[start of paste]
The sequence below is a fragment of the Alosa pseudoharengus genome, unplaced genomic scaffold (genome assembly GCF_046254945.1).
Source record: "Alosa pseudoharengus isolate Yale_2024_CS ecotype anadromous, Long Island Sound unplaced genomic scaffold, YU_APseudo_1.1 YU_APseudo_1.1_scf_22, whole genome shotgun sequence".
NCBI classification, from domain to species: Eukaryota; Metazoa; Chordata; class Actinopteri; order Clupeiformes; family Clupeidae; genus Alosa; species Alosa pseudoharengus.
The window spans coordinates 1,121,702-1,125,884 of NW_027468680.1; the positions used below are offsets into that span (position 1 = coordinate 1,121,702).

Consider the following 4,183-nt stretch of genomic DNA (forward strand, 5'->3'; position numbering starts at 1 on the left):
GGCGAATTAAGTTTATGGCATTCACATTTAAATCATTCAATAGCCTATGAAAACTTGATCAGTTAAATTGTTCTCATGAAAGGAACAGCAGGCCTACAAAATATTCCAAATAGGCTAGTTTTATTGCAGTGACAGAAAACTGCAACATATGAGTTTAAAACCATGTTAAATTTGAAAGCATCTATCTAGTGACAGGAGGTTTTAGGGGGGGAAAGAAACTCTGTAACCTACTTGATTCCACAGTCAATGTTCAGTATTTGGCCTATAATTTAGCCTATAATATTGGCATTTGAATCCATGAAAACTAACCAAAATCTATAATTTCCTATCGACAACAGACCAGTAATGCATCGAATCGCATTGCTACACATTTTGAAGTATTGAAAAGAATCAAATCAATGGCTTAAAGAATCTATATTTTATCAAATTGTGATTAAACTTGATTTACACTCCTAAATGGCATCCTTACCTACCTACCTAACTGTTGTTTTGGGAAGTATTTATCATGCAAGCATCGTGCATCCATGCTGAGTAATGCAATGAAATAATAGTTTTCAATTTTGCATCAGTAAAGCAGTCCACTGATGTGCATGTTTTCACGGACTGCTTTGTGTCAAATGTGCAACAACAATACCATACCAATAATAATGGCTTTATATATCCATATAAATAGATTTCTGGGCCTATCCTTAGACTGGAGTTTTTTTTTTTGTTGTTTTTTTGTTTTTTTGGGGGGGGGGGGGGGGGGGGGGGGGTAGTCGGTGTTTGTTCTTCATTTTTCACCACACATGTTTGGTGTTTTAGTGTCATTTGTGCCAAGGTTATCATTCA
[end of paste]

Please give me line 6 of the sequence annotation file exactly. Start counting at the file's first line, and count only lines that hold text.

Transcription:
GGCGAATTAAGTTTATGGCATTCACATTTAAATCATTCAATAGCCTATGAAAACTTGATCAGTTAAATTGTTCTCATGAAAGGAACAGCAGGCCTACAAAATATTCCAAATAGGCTAGTTTTATTGCAGTGACAGAAAACTGCAACATATGAGTTTAAAACCATGTTAAATTTGAAAGCATCTATCTAGTGACAGGAGGTTTTAGGGGGGGAAAGAAACTCTGTAACCTACTTGATTCCACAGTCAATGTTCAGTATTTGGCCTATAATTTAGCCTATAATATTGGCATTTGAATCCATGAAAACTAACCAAAATCTATAATTTCCTATCGACAACAGACCAGTAATGCATCGAATCGCATTGCTACACATTTTGAAGTATTGAAAAGAATCAAATCAATGGCTTAAAGAATCTATATTTTATCAAATTGTGATTAAACTTGATTTACACTCCTAAATGGCATCCTTACCTACCTACCTAACTGTTGTTTTGGGAAGTATTTATCATGCAAGCATCGTGCATCCATGCTGAGTAATGCAATGAAATAATAGTTTTCAATTTTGCATCAGTAAAGCAGTCCACTGATGTGCATGTTTTCACGGACTGCTTTGTGTCAAATGTGCAACAACAATACCATACCAATAATAATGGCTTTATATATCCATATAAATAGATTTCTGGGCCTATCCTTAGACTGGAGTTTTTTTTTTTGTTGTTTTTTTGTTTTTTTGGGGGGGGGGGGGGGGGGGGGGGGGTAGTCGGTGTTTGTTCTTCATTTTTCACCACACATGTTTGGTGTTTTAGTGTCATTTGTGCCAAGGTTATCATTCA